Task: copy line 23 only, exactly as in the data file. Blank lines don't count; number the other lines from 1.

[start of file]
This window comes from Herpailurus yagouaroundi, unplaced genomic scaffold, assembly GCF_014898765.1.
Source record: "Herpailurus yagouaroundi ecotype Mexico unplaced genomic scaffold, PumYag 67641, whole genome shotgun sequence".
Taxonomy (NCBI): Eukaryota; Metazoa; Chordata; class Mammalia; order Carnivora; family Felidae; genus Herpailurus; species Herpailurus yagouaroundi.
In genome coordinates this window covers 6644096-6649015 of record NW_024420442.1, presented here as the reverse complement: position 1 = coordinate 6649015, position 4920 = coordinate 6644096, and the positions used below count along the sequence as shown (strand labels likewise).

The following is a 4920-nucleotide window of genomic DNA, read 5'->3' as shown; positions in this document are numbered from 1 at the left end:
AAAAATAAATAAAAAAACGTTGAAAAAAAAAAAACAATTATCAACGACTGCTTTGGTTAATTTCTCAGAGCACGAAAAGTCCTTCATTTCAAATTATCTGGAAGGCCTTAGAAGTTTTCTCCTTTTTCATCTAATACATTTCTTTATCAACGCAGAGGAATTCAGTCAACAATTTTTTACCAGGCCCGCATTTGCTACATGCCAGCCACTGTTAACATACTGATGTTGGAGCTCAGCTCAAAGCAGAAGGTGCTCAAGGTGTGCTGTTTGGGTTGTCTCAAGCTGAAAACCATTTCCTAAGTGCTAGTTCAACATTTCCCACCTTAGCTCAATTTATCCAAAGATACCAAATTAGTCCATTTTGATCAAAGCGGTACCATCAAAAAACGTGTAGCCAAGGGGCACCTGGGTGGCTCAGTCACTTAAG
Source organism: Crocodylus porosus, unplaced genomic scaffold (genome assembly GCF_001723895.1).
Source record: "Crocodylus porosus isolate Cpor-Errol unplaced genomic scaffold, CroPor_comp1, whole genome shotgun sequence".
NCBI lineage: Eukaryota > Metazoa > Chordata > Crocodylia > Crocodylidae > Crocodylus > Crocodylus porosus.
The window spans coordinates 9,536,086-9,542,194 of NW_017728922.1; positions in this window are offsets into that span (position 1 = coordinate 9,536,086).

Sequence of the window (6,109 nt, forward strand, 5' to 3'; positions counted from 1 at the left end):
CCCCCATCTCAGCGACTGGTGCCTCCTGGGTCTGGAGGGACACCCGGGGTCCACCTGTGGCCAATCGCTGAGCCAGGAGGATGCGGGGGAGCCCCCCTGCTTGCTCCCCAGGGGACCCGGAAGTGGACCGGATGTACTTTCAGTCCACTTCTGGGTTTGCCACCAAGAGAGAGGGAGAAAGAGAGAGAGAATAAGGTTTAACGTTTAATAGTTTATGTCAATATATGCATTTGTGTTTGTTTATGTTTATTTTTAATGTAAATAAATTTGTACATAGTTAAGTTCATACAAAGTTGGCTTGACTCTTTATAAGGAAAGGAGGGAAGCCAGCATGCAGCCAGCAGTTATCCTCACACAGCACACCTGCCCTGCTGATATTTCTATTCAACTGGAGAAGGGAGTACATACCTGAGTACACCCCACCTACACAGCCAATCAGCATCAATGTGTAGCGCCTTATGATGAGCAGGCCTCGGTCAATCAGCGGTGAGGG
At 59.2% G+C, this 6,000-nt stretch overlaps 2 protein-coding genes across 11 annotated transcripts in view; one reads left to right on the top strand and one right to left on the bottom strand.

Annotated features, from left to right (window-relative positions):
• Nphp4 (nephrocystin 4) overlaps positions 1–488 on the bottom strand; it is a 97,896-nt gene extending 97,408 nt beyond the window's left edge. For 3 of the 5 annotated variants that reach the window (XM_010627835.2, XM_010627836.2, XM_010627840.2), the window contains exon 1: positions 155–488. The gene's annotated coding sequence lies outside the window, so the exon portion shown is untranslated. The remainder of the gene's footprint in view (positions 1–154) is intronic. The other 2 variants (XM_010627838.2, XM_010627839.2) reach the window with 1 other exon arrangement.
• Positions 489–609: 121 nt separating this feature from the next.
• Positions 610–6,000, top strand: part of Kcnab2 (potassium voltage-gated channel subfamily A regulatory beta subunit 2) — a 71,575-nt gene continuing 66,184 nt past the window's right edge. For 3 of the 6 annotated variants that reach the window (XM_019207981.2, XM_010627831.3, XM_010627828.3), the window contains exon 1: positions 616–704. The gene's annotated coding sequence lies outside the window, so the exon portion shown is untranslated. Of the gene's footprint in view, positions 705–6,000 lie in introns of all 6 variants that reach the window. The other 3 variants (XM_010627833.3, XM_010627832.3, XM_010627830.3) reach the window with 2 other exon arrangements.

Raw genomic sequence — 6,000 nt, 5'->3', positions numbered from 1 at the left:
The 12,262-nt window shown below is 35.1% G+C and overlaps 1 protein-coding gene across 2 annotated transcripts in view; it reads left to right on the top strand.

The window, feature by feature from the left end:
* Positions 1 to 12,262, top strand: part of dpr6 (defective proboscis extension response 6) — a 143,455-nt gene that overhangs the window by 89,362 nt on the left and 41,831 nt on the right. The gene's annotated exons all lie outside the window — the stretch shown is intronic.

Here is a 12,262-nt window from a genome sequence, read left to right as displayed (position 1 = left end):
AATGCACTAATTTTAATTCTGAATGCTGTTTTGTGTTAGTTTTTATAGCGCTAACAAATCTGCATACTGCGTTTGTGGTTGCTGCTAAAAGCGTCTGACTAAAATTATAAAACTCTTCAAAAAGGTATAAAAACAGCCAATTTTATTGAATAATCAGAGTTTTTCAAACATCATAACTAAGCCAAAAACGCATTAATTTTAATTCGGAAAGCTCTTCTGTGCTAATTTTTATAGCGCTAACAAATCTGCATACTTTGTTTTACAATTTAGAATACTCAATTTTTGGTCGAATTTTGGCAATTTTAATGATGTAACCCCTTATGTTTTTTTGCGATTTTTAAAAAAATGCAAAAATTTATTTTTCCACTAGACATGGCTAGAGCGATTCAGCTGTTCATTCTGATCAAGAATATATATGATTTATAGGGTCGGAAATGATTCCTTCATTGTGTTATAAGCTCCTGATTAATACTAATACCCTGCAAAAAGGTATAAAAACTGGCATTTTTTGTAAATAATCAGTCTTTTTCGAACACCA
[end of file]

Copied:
AATGCACTAATTTTAATTCTGAATGCTGTTTTGTGTTAGTTTTTATAGCGCTAACAAATCTGCATACTGCGTTTGTGGTTGCTGCTAAAAGCGTCTGACTAAAATTATAAAACTCTTCAAAAAGGTATAAAAACAGCCAATTTTATTGAATAATCAGAGTTTTTCAAACATCATAACTAAGCCAAAAACGCATTAATTTTAATTCGGAAAGCTCTTCTGTGCTAATTTTTATAGCGCTAACAAATCTGCATACTTTGTTTTACAATTTAGAATACTCAATTTTTGGTCGAATTTTGGCAATTTTAATGATGTAACCCCTTATGTTTTTTTGCGATTTTTAAAAAAATGCAAAAATTTATTTTTCCACTAGACATGGCTAGAGCGATTCAGCTGTTCATTCTGATCAAGAATATATATGATTTATAGGGTCGGAAATGATTCCTTCATTGTGTTATAAGCTCCTGATTAATACTAATACCCTGCAAAAAGGTATAAAAACTGGCATTTTTTGTAAATAATCAGTCTTTTTCGAACACCA